Goldman Sachs Group Inc. defeated bond insurer ACA Financial Guaranty Corp.’s fraud lawsuit over a collateralized debt obligation known as Abacus that led to a $550 million settlement with regulators.
A New York state appeals court in Manhattan today ordered the complaint against the bank dismissed, overturning a lower-court ruling that allowed the case to proceed.
ACA claimed that New York-based Goldman Sachs and hedge-fund firm Paulson & Co. conspired to induce ACA to provide financial guaranty insurance for a product “doomed to fail.” ACA said it was deceived into believing Paulson was a long investor when in fact it was taking a short position.
The appeals court said ACA could have uncovered Paulson’s actual position “but apparently chose not to.”
“Plaintiff should have questioned defendant or the nonparty hedge fund,” the court said in a 3-2 decision. “Such an inquiry would have likely informed plaintiff that the nonparty hedge fund was taking a short rather than a long equity position.”
ACA, which is seeking $120 million in damages in the lawsuit, added New York-based Paulson as a defendant in the lawsuit this year. A court has yet to rule on the hedge fund’s motion to dismiss.
Marc Kasowitz, an attorney for New York-based ACA, said his client may ask the divided appellate panel to reconsider the decision and would pursue an appeal to the state’s highest court in Albany.
In a dissenting opinion, Justice Darcel Clark said the case shouldn’t be dismissed because Goldman Sachs concealed information that wasn’t publicly available and ACA fulfilled its responsibility to perform due diligence.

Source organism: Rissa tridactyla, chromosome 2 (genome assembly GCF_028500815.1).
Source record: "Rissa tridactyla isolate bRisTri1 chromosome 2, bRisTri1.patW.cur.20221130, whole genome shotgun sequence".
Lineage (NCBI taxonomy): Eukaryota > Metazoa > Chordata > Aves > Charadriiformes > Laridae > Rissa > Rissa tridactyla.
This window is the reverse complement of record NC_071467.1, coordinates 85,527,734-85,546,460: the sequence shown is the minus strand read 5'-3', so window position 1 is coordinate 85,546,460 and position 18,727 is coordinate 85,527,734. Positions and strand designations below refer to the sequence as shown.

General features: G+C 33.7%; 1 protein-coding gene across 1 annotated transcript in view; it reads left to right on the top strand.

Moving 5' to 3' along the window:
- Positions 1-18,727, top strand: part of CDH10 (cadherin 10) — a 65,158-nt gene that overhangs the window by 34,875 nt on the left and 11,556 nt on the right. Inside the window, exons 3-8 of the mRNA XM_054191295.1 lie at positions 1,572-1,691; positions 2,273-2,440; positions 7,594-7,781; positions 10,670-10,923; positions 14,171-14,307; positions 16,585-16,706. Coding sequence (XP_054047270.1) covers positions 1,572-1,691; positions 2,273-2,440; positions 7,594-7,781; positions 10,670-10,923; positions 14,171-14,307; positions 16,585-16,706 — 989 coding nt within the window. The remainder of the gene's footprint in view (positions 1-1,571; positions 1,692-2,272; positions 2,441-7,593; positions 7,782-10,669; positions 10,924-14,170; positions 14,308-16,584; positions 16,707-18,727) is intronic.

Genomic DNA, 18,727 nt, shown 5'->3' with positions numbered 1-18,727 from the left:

“As the two-judge dissent makes clear, the three-judge majority’s line of reasoning neither comports with the factual record nor the law on this issue,” Kasowitz said.
A Goldman Sachs spokeswoman,, Tiffany Galvin, said the company was pleased with the appeals court ruling.
Goldman Sachs in July 2010 won court approval of a $550 million settlement with the U.S. Securities and Exchange Commission over claims that it misled investors in the Abacus CDO. Goldman Sachs failed to disclose Paulson’s role in selecting underlying securities or that Paulson had taken a short position against the CDO, according to the SEC.
The bank didn’t admit or deny wrongdoing in the SEC settlement. It acknowledged that it made a “mistake” and that marketing materials for the instruments had “incomplete information,” the agency said at the time.
The case is ACA Financial Guaranty Corp. v. Goldman Sachs & Co., 650027-2011, New York State Supreme Court (Manhattan).